<p>Why are India's FDI inflows slowing down?</p>
Why are India’s FDI inflows slowing down?

Foreign Direct Investment (FDI) in India has witnessed a significant downturn, declining by 38.4% year-on-year to $15.41 billion in the first ten months of the current financial year, primarily due to increased repatriation of capital.

Data from the Reserve Bank of India‘s (RBI) March 2024 bulletin indicates that FDI inflows totalled $25.53 billion, with outflows at $10.11 billion from April 2023 to January 2024. This marks a notable decrease from the $36.75 billion in inflows and $11.75 billion in outflows recorded during the same period in the previous year.

Repatriation and divestment by direct investors surged to $34 billion in the ten-month period, up from $24.99 billion in the corresponding period last year, according to RBI data.

The RBI’s monthly bulletin highlighted that key sectors such as manufacturing, computer services, electricity, financial services, and transport accounted for about two-thirds of FDI equity inflows during this period.

Singapore, Mauritius, the US, the Netherlands, Japan, and the United Arab Emirates were the primary sources of approximately 80% of equity flows into India.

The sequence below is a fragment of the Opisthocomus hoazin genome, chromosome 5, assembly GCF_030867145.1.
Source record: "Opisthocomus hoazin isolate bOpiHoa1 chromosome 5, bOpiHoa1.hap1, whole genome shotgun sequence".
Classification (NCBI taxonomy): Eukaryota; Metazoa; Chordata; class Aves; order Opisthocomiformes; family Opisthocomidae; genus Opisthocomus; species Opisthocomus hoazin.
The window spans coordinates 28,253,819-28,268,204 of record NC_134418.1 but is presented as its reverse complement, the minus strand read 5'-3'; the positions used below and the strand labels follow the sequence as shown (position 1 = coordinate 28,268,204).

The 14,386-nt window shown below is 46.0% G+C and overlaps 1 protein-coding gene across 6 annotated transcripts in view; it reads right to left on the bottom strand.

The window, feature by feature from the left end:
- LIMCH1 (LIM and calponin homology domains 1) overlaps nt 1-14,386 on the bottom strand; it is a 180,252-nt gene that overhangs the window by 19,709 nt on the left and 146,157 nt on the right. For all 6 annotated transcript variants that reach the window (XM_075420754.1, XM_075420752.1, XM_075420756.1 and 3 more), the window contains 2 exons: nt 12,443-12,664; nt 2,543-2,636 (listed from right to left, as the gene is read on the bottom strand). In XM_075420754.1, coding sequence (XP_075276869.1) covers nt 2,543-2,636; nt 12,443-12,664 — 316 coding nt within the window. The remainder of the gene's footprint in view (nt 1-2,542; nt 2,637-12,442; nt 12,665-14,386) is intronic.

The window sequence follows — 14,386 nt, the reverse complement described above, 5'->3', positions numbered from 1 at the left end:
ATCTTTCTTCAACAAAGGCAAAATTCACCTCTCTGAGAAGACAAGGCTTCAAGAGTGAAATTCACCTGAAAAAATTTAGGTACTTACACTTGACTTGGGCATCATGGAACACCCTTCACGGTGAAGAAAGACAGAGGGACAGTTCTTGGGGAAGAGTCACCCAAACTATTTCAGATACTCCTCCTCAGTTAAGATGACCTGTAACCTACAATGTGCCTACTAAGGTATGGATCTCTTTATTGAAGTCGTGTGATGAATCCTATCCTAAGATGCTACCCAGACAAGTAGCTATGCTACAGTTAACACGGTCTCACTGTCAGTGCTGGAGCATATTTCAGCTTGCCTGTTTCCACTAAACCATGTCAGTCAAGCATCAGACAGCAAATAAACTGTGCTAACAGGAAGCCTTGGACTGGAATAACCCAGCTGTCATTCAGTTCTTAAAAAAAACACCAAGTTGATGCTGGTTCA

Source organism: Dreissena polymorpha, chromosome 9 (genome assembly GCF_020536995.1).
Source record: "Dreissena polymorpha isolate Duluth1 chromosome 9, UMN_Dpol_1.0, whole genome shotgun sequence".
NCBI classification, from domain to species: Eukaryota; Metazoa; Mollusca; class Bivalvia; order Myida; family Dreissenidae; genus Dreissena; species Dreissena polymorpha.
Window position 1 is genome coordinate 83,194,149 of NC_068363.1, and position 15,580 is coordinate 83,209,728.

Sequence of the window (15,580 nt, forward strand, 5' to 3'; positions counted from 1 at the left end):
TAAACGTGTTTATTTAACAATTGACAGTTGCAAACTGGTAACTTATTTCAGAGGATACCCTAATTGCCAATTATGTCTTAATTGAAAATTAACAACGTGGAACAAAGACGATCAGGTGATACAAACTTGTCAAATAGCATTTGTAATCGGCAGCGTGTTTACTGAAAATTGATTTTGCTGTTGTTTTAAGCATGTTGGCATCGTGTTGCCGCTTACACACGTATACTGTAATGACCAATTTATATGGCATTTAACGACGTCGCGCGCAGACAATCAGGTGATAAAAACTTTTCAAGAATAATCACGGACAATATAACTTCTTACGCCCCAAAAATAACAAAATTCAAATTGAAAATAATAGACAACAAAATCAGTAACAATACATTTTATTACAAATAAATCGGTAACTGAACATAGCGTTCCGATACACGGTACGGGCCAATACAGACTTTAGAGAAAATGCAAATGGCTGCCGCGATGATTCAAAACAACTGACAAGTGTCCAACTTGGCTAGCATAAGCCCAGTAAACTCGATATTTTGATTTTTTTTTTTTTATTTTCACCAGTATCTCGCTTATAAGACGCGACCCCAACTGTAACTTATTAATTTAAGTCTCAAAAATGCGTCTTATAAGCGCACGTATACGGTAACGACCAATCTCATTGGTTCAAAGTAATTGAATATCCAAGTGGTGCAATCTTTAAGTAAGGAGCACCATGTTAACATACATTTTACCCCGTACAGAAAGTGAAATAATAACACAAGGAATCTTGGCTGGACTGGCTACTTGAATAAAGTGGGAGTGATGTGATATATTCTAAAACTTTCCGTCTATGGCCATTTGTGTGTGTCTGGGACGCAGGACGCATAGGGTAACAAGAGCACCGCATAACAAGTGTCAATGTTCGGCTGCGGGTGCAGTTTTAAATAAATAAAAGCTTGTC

Despite a global slowdown in FDI flows, India has outperformed its Asian peers, with analysts noting optimism regarding the recently signed trade and economic partnership agreement with the European Free Trade Association (EFTA). The agreement aims to attract $100 billion in FDI from EFTA over the next 15 years and generate one million direct employment opportunities.

The impediments

However, India’s ability to attract foreign investment has been hindered by bureaucratic red tape, challenges in contract enforcement, and low labour productivity. The termination of numerous bilateral investment treaties (BITs) and a shift towards protectionist trade policies have further dampened investor sentiment.

Efforts to rectify these issues include recent trade agreements with Australia, the United Arab Emirates, and the EFTA bloc. However, India’s approach to negotiations remains cautious, with an emphasis on state control and limited exposure to foreign competition.

To address declining FDI inflows, experts advocate for genuine ease of doing business reforms, including streamlining regulatory processes, expediting investment protection treaties, and allowing gradual depreciation of the rupee to incentivize exports.

Despite challenges, India’s rapid GDP growth, large population, and favourable geopolitical dynamics continue to present an attractive option for foreign investors seeking to diversify away from China. However, sustained reform efforts will be crucial to unlocking India’s full potential as an investment destination.

  • Published On Mar 21, 2024 at 08:21 AM IST

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